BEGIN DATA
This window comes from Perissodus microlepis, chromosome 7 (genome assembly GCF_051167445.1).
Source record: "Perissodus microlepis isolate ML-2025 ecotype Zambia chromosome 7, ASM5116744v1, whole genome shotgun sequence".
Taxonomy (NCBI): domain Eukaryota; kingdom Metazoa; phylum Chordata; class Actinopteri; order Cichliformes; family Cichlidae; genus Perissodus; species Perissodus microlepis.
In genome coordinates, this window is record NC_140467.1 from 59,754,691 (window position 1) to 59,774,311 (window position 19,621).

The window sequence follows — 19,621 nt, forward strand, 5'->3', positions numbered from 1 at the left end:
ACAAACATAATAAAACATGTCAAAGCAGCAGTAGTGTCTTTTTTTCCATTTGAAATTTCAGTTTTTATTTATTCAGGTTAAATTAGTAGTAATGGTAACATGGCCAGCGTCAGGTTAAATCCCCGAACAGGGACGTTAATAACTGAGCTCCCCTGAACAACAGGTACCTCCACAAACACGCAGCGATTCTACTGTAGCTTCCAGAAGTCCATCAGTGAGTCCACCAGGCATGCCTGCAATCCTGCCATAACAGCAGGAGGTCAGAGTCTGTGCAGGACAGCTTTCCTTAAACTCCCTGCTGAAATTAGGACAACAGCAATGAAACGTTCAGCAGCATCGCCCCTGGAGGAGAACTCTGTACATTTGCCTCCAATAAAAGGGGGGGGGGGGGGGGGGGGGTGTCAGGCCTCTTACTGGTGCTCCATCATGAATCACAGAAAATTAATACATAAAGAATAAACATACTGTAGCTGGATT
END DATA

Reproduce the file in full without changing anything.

This window comes from Perissodus microlepis, chromosome 7 (genome assembly GCF_051167445.1).
Source record: "Perissodus microlepis isolate ML-2025 ecotype Zambia chromosome 7, ASM5116744v1, whole genome shotgun sequence".
Taxonomy (NCBI): domain Eukaryota; kingdom Metazoa; phylum Chordata; class Actinopteri; order Cichliformes; family Cichlidae; genus Perissodus; species Perissodus microlepis.
In genome coordinates, this window is record NC_140467.1 from 59,754,691 (window position 1) to 59,774,311 (window position 19,621).

The window sequence follows — 19,621 nt, forward strand, 5'->3', positions numbered from 1 at the left end:
ACAAACATAATAAAACATGTCAAAGCAGCAGTAGTGTCTTTTTTTCCATTTGAAATTTCAGTTTTTATTTATTCAGGTTAAATTAGTAGTAATGGTAACATGGCCAGCGTCAGGTTAAATCCCCGAACAGGGACGTTAATAACTGAGCTCCCCTGAACAACAGGTACCTCCACAAACACGCAGCGATTCTACTGTAGCTTCCAGAAGTCCATCAGTGAGTCCACCAGGCATGCCTGCAATCCTGCCATAACAGCAGGAGGTCAGAGTCTGTGCAGGACAGCTTTCCTTAAACTCCCTGCTGAAATTAGGACAACAGCAATGAAACGTTCAGCAGCATCGCCCCTGGAGGAGAACTCTGTACATTTGCCTCCAATAAAAGGGGGGGGGGGGGGGGGGGGGTGTCAGGCCTCTTACTGGTGCTCCATCATGAATCACAGAAAATTAATACATAAAGAATAAACATACTGTAGCTGGATT